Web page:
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Author Topic: Things the Beatles were beaten  (Read 8783 times)

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Joost

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Re: Things the Beatles were beaten
« Reply #80 on: October 26, 2013, 04:25:43 PM »

I think The Beatles were more influential than The Beach Boys because they were more innovative and musically more versatile.
I think they were pretty much equals in that matter. Brian Wilson and Paul McCartney have both confirmed on several occasions that they felt like they kept raising the bar for each other. And it could be argued that at least around 1966, The Beach Boys were ahead of The Beatles creatively. I don't think that 'Revolver' was better, more creative, more progressive, more innovative or deeper than 'Pet Sounds' and the 'Good Vibrations' single were.
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oldbrownshoe

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Re: Things the Beatles were beaten
« Reply #81 on: October 26, 2013, 05:11:14 PM »

Good point that about The Beach Boys being harder to imitate.

I don't know if anyone has the 'Ready, Steady, Win!' LP or CD, but it came about from a 1964 beat competition on the TV programme 'Ready, Steady, Go' to find a new beat group.

They did indeed find a new beat group, the fabulous Bo Street Runners, but the point about the spin off LP is that all the groups who imitated The Beatles lacked The Beatles professionalism in the studio and song writing ability. However, the other 50% of finalists, to all intents and purposes, mimicked The Stones, and they were far more successful at it because The Stones were always much looser as a group.

So The Beach Boys are harder to imitate than The Beatles who are harder to imitate than The Stones!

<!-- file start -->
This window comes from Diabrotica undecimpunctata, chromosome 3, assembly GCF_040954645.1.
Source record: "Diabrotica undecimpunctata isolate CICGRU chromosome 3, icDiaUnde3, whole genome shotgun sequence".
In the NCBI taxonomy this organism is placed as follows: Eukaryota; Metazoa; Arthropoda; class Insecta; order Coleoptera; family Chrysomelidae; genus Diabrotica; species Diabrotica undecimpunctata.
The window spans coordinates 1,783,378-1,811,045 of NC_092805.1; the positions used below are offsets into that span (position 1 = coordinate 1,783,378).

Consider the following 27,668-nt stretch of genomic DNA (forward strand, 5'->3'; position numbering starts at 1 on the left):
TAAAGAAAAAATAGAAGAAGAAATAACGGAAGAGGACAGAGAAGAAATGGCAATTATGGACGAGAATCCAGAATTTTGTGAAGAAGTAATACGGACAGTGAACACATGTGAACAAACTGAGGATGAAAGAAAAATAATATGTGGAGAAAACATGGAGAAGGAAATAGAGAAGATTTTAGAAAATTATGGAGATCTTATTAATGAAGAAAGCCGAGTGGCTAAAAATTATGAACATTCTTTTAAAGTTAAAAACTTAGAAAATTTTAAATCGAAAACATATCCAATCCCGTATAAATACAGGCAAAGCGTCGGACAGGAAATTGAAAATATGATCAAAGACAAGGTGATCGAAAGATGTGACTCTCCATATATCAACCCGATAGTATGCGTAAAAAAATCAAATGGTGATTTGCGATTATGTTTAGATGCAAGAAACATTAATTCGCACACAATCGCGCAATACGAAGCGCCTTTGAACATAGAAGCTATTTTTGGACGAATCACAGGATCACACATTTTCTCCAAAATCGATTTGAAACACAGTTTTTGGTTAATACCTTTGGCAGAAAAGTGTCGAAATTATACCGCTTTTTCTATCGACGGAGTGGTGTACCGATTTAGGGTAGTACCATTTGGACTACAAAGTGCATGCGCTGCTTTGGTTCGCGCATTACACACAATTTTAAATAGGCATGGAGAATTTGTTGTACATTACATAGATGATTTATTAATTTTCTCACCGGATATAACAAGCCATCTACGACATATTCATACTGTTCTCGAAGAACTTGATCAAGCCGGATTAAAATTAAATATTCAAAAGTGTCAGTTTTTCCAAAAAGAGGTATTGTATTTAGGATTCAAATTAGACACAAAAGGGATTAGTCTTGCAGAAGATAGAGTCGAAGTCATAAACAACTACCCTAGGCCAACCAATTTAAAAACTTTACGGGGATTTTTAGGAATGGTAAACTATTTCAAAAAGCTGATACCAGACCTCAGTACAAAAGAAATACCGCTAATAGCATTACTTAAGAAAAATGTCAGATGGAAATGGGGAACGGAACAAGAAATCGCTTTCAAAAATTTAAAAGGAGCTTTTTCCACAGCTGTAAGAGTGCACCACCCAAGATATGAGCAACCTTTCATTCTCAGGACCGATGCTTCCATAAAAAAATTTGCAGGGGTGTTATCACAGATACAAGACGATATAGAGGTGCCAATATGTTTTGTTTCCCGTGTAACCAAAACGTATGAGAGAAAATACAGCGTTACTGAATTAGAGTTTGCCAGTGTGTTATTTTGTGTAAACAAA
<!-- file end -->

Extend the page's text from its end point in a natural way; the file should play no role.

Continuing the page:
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Hombre_de_ningun_lugar

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Re: Things the Beatles were beaten
« Reply #82 on: October 26, 2013, 11:59:58 PM »

While The Yardbirds may have released an Indian influenced song before The Beatles a song like "Love You To" was certainly a world music type of song that none of their peers were doing at the time of it's release.

Yes, but what's the point? The Beatles, the Byrds and the Yardbirds all did amazing advances in the mid-60's due to heavy experimentation, why should we undervalue one band in favor of another?

If you tell me that the Beatles were better, I would agree, but I don't think that they experimented harder than the others.
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Hombre_de_ningun_lugar

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Re: Things the Beatles were beaten
« Reply #83 on: October 27, 2013, 12:21:42 AM »

And it could be argued that at least around 1966, The Beach Boys were ahead of The Beatles creatively. I don't think that 'Revolver' was better, more creative, more progressive, more innovative or deeper than 'Pet Sounds' and the 'Good Vibrations' single were.

Both albums were highly important in the development of rock music, but in favor of Revolver I would say that it was more revolutionary. Pet Sounds was creative, innovative and everything, but it was much more predictable than Revolver. "Tomorrow Never Knows" is the most obvious example, it still sounds weird today.
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Snoopy66

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Re: Things the Beatles were beaten
« Reply #84 on: October 27, 2013, 07:40:57 PM »

Both albums were highly important in the development of rock music, but in favor of Revolver I would say that it was more revolutionary. Pet Sounds was creative, innovative and everything, but it was much more predictable than Revolver. "Tomorrow Never Knows" is the most obvious example, it still sounds weird today.
I fully agree with that statement. Although I love the Beach Boys, I think that the Beatles were ahead of their time with "Revolver", which I found far more progressive than "Pet Sounds".
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NYSPORTSFAN

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Re: Things the Beatles were beaten
« Reply #85 on: October 30, 2013, 11:37:54 PM »